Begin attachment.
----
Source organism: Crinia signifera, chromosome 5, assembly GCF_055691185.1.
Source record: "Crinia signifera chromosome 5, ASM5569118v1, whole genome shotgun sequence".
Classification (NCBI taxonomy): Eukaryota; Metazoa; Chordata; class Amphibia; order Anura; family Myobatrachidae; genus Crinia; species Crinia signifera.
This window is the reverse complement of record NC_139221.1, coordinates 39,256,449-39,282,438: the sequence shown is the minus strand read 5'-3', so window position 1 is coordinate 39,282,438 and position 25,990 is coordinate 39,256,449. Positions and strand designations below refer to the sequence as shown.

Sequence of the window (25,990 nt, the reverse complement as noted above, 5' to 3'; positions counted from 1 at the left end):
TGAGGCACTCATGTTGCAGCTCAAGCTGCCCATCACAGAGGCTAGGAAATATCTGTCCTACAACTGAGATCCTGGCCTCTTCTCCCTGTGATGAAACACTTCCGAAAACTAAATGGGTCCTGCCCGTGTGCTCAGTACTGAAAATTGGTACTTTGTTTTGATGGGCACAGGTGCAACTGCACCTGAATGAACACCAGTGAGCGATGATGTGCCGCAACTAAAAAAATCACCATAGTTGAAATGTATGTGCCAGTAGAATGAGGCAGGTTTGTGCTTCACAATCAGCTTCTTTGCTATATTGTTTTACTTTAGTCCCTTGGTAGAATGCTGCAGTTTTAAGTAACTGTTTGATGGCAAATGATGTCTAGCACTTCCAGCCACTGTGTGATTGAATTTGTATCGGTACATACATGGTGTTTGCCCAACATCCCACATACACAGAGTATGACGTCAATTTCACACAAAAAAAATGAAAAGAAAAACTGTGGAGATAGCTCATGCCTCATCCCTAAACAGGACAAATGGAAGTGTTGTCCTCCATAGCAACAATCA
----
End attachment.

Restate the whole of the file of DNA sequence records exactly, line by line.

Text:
Source organism: Crinia signifera, chromosome 5, assembly GCF_055691185.1.
Source record: "Crinia signifera chromosome 5, ASM5569118v1, whole genome shotgun sequence".
Classification (NCBI taxonomy): Eukaryota; Metazoa; Chordata; class Amphibia; order Anura; family Myobatrachidae; genus Crinia; species Crinia signifera.
This window is the reverse complement of record NC_139221.1, coordinates 39,256,449-39,282,438: the sequence shown is the minus strand read 5'-3', so window position 1 is coordinate 39,282,438 and position 25,990 is coordinate 39,256,449. Positions and strand designations below refer to the sequence as shown.

Sequence of the window (25,990 nt, the reverse complement as noted above, 5' to 3'; positions counted from 1 at the left end):
TGAGGCACTCATGTTGCAGCTCAAGCTGCCCATCACAGAGGCTAGGAAATATCTGTCCTACAACTGAGATCCTGGCCTCTTCTCCCTGTGATGAAACACTTCCGAAAACTAAATGGGTCCTGCCCGTGTGCTCAGTACTGAAAATTGGTACTTTGTTTTGATGGGCACAGGTGCAACTGCACCTGAATGAACACCAGTGAGCGATGATGTGCCGCAACTAAAAAAATCACCATAGTTGAAATGTATGTGCCAGTAGAATGAGGCAGGTTTGTGCTTCACAATCAGCTTCTTTGCTATATTGTTTTACTTTAGTCCCTTGGTAGAATGCTGCAGTTTTAAGTAACTGTTTGATGGCAAATGATGTCTAGCACTTCCAGCCACTGTGTGATTGAATTTGTATCGGTACATACATGGTGTTTGCCCAACATCCCACATACACAGAGTATGACGTCAATTTCACACAAAAAAAATGAAAAGAAAAACTGTGGAGATAGCTCATGCCTCATCCCTAAACAGGACAAATGGAAGTGTTGTCCTCCATAGCAACAATCA